Mr. Fischer was the President & Chief Executive Officer of Nexen Inc. (oil and gas company) from 2001 to 2008. Since 1994, Mr. Fischer held various executive positions within Nexen Inc., including the positions of Executive Vice President & Chief Operating Officer in which he was responsible for all Nexen's conventional oil and gas business in Western Canada, the US Gulf Coast and all international locations, as well as oil sands, marketing and information systems activities worldwide. Prior thereto, Mr. Fischer held positions with Dome Petroleum Ltd., Hudson's Bay Oil & Gas Ltd., Bow Valley Industries Ltd., Sproule Associates Ltd. and Encor Energy Ltd.
   
    Enbridge Board/Board Committee memberships 2012 meeting attendance1
   
    Board of Directors 9 out of 10   (90%)
    Audit, Finance & Risk14 3 out of 3   (100%)
    Corporate Social Responsibility14 2 out of 2   (100%)
    Human Resources & Compensation 6 out of 6   (100%)
    Total 20 out of 21   (98%)
   
    Enbridge securities held3      
    Year   Enbridge shares15   DSUs4 Total market value of
Enbridge shares and DSUs5
  Minimum
required6
   
    2013   8,000   12,922 $960,111   $630,000
    2012   8,000     9,919 $686,119   $420,000
   
    Other public and private company board/Board committee memberships7
   
    Enbridge Commercial Trust
(subsidiary of Enbridge Income Fund)
Trustee
   
    Enbridge Income Fund Holdings Inc.
(public holding company in which Enbridge holds an interest)
Director
   
    Pure Technologies Ltd. Director
    (public technology company) Member, audit and compensation committees
   
    Summerland Energy Inc.
(private oil and gas company)
Chair, board of directors
   
    Alberta Innovates – Energy and Environment Solutions Director
    (not-for-profit – energy and environmental research) Member, human resources & compensation committee
   
    Climate Change and Emission Management Corporation
(not-for-profit – energy and environmental research)
Director
   
    University of Calgary
(Canadian University)
Member, audit committee of the Board of Governors


V. Maureen Kempston Darkes    

PHOTO

 

 
Age 64
Lauderdale-by-the-Sea, Florida, USA
Independent

Director since
November 2, 2010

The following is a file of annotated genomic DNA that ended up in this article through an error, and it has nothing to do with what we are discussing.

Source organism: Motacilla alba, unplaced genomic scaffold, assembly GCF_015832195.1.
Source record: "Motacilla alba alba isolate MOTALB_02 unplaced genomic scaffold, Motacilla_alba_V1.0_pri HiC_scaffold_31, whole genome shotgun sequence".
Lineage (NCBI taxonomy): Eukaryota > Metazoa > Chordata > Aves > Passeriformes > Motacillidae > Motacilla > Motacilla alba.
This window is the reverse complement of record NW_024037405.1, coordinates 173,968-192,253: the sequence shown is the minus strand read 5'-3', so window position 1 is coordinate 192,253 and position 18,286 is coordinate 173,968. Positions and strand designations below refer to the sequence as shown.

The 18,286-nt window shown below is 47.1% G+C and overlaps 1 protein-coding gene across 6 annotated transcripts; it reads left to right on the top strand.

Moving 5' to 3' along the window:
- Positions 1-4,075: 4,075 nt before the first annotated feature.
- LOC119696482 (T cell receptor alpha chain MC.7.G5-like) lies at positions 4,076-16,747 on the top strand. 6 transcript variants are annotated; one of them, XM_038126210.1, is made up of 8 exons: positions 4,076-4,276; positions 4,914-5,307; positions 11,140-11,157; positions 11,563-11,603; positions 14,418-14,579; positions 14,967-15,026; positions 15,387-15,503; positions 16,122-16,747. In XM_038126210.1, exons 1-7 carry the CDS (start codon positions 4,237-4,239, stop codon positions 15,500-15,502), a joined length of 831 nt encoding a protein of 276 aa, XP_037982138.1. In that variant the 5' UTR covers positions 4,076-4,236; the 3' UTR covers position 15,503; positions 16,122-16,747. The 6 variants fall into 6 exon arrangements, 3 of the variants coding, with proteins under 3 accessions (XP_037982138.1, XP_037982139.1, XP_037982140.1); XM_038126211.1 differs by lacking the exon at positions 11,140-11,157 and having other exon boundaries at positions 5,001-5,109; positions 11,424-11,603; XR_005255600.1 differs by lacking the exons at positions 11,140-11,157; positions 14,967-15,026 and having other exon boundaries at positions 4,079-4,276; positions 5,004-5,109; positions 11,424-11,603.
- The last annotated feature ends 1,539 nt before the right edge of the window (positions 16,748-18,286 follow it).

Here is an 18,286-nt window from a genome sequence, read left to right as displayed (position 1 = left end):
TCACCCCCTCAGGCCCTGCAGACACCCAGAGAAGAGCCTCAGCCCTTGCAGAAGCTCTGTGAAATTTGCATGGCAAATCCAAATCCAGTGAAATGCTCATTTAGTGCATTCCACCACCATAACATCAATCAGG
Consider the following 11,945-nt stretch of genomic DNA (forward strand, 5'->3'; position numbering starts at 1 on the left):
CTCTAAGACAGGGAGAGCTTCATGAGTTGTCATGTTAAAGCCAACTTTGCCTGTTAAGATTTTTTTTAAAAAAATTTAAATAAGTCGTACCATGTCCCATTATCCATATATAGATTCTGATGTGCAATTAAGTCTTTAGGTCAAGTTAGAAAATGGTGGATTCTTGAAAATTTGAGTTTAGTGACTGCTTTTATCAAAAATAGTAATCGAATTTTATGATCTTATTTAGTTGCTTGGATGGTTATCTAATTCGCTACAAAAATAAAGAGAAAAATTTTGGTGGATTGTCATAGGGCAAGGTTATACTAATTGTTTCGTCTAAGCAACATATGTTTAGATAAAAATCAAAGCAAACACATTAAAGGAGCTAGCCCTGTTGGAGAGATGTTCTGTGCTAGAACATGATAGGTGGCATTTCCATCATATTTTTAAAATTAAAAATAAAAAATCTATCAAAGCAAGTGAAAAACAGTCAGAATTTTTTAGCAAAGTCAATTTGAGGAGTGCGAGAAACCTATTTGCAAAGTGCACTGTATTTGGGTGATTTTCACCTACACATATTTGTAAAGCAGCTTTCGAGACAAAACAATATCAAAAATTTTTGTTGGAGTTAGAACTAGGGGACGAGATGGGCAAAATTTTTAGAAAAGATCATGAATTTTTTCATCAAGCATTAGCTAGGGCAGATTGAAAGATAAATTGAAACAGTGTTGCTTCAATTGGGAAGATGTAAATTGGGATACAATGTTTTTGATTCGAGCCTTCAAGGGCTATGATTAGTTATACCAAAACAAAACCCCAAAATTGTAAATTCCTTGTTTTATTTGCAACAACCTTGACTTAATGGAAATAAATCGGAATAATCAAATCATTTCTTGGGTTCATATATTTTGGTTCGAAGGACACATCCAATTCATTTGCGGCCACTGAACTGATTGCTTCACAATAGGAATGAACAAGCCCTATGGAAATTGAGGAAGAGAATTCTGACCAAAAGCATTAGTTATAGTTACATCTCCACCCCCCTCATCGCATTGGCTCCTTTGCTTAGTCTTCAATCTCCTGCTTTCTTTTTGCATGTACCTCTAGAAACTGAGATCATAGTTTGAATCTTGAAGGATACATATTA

Latest date of retirement
May 2023

Areas of expertise
Governance
Government and public policy
Growth initiatives
International business
Legal
   
    Ms. Kempston Darkes is the retired Group Vice President and President Latin America, Africa and Middle East, General Motors Corporation (automotive corporation and vehicle manufacturer). From 1994 to 2001, she was the President and General Manager of General Motors of Canada Limited and Vice President of General Motors Corporation.
   
    Enbridge Board/Board Committee memberships 2012 meeting attendance1
   
    Board of Directors 10 out of 10   (100%)
    Corporate Social Responsibility 4 out of 4   (100%)
    Human Resources & Compensation 6 out of 6   (100%)
    Total 20 out of 20   (100%)
   
    Enbridge securities held3      
    Year   Enbridge shares   DSUs4 Total market value of
Enbridge shares and DSUs5
  Minimum
required6
   
    2013   12,705     9,682 $1,027,339   $630,000
    2012   10,000     8,089 $692,628   $420,000
   
    Other public and private company board/board committee memberships7,16
   
    Brookfield Asset Management Inc. Director
    (global asset management company) Chair, risk management committee
Member, management, resources & compensation committee
   
    Canadian National Railway Company Director
    (public railway company) Chair, environment, safety & security committee
Member, audit, human resources & compensation and strategic planning committees and member of the investment committee of CN's pension trust funds
   
    Irving Oil Company Limited Director
    (private oil company) Chair, audit & risk management committee
Member, human resources & compensation committee
   
    Balfour Beatty plc Director
    (infrastructure services company publicly listed in the UK) Member, nomination committee
Member, business practices committee